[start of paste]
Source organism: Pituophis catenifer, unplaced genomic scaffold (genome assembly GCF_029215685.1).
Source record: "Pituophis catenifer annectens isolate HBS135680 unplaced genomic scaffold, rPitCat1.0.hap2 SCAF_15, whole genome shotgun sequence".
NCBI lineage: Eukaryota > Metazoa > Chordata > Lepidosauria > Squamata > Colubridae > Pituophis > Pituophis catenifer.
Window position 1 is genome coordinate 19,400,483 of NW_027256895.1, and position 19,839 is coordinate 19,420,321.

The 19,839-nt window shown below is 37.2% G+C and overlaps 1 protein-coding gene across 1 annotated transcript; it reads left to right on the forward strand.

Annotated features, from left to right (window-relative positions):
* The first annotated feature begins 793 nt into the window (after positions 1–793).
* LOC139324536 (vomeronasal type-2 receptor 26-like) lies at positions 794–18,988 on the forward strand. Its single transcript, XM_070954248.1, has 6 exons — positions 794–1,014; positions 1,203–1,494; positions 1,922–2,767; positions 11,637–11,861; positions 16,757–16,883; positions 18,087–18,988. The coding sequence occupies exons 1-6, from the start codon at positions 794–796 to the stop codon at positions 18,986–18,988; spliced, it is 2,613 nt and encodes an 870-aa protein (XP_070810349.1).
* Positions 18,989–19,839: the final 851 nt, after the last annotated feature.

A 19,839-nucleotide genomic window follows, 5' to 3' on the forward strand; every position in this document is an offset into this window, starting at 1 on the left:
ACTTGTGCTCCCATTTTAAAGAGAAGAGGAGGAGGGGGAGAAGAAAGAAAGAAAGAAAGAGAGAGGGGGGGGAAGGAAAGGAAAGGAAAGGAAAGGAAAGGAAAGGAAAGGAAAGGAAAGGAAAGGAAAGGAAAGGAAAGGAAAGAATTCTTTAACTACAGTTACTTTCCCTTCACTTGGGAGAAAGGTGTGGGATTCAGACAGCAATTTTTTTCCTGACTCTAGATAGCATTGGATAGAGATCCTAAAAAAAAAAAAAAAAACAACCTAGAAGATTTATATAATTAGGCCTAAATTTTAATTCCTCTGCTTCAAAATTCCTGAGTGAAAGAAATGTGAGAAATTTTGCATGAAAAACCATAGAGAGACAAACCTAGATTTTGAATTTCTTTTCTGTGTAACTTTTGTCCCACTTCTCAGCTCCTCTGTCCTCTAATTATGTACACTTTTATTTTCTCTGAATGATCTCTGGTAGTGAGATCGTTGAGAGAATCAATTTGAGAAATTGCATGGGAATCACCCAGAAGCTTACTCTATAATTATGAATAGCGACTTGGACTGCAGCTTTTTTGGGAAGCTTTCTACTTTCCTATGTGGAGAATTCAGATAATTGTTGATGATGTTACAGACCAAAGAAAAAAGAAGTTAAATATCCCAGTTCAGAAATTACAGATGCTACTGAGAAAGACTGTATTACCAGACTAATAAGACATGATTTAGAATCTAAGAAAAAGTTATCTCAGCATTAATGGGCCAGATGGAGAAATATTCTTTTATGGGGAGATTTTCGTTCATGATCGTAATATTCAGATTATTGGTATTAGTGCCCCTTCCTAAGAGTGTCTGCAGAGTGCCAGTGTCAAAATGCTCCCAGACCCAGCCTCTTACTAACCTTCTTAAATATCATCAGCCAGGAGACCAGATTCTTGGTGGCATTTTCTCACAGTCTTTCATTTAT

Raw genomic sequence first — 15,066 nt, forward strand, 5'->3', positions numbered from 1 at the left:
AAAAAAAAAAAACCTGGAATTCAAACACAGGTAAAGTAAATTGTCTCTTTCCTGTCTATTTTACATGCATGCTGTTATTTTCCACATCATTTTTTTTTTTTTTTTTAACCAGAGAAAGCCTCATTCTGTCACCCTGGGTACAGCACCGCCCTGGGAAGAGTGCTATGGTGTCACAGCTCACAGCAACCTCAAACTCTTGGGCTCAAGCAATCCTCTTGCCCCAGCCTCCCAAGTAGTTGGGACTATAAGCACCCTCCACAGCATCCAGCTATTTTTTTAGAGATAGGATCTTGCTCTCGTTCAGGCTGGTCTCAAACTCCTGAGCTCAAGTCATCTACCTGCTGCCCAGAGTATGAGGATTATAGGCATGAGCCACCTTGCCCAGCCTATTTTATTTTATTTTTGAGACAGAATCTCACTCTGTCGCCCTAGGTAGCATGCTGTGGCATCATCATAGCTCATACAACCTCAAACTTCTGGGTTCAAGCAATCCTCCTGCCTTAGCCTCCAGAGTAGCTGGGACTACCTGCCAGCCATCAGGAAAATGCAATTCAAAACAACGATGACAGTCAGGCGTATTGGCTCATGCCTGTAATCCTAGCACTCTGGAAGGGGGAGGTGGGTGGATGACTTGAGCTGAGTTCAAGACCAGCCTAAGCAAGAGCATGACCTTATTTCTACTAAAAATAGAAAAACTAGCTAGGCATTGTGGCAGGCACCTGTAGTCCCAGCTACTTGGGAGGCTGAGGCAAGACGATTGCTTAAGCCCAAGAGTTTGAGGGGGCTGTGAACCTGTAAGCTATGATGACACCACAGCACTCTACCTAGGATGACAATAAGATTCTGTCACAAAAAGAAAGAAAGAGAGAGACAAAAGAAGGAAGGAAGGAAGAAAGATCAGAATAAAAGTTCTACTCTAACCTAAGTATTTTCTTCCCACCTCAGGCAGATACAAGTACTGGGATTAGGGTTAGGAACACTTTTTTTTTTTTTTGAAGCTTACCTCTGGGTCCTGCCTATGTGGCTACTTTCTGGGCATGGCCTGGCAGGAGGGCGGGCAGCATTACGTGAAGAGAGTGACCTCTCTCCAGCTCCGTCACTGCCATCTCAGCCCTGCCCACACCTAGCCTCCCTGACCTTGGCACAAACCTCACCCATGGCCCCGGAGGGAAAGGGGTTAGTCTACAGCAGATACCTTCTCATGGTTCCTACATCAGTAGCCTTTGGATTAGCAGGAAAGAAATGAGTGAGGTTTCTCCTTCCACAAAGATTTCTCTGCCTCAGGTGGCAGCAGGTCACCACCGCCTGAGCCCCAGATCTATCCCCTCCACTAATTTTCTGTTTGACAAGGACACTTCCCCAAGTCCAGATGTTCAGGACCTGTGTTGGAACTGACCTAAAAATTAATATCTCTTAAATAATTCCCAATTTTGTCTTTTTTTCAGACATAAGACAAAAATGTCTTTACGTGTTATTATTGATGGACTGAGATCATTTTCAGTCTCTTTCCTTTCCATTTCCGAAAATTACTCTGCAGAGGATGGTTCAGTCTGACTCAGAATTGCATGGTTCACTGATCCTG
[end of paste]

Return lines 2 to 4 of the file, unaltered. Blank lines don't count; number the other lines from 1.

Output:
Source record: "Pituophis catenifer annectens isolate HBS135680 unplaced genomic scaffold, rPitCat1.0.hap2 SCAF_15, whole genome shotgun sequence".
NCBI lineage: Eukaryota > Metazoa > Chordata > Lepidosauria > Squamata > Colubridae > Pituophis > Pituophis catenifer.
Window position 1 is genome coordinate 19,400,483 of NW_027256895.1, and position 19,839 is coordinate 19,420,321.